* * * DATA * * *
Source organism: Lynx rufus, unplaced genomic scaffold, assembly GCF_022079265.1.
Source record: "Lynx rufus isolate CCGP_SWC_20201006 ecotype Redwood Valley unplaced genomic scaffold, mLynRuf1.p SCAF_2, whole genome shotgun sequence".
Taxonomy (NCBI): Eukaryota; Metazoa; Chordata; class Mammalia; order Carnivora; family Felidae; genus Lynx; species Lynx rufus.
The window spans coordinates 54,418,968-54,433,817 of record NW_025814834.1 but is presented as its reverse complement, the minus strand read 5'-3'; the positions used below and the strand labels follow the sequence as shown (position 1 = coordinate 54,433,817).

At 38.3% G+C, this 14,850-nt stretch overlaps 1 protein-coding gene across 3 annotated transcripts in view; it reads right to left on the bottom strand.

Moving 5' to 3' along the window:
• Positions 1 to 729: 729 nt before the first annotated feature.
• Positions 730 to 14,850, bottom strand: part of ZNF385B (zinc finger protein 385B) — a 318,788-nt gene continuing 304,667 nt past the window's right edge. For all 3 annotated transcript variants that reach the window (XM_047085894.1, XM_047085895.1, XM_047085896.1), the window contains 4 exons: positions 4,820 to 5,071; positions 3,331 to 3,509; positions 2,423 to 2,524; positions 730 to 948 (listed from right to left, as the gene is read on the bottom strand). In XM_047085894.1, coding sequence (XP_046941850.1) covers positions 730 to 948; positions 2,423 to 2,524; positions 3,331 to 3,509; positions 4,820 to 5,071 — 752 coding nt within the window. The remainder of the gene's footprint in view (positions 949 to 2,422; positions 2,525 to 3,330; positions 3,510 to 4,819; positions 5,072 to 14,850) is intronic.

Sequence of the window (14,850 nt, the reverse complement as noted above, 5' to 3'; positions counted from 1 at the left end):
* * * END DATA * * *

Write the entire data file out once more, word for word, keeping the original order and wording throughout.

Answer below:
Source organism: Lynx rufus, unplaced genomic scaffold, assembly GCF_022079265.1.
Source record: "Lynx rufus isolate CCGP_SWC_20201006 ecotype Redwood Valley unplaced genomic scaffold, mLynRuf1.p SCAF_2, whole genome shotgun sequence".
Taxonomy (NCBI): Eukaryota; Metazoa; Chordata; class Mammalia; order Carnivora; family Felidae; genus Lynx; species Lynx rufus.
The window spans coordinates 54,418,968-54,433,817 of record NW_025814834.1 but is presented as its reverse complement, the minus strand read 5'-3'; the positions used below and the strand labels follow the sequence as shown (position 1 = coordinate 54,433,817).

At 38.3% G+C, this 14,850-nt stretch overlaps 1 protein-coding gene across 3 annotated transcripts in view; it reads right to left on the bottom strand.

Moving 5' to 3' along the window:
• Positions 1 to 729: 729 nt before the first annotated feature.
• Positions 730 to 14,850, bottom strand: part of ZNF385B (zinc finger protein 385B) — a 318,788-nt gene continuing 304,667 nt past the window's right edge. For all 3 annotated transcript variants that reach the window (XM_047085894.1, XM_047085895.1, XM_047085896.1), the window contains 4 exons: positions 4,820 to 5,071; positions 3,331 to 3,509; positions 2,423 to 2,524; positions 730 to 948 (listed from right to left, as the gene is read on the bottom strand). In XM_047085894.1, coding sequence (XP_046941850.1) covers positions 730 to 948; positions 2,423 to 2,524; positions 3,331 to 3,509; positions 4,820 to 5,071 — 752 coding nt within the window. The remainder of the gene's footprint in view (positions 949 to 2,422; positions 2,525 to 3,330; positions 3,510 to 4,819; positions 5,072 to 14,850) is intronic.

Sequence of the window (14,850 nt, the reverse complement as noted above, 5' to 3'; positions counted from 1 at the left end):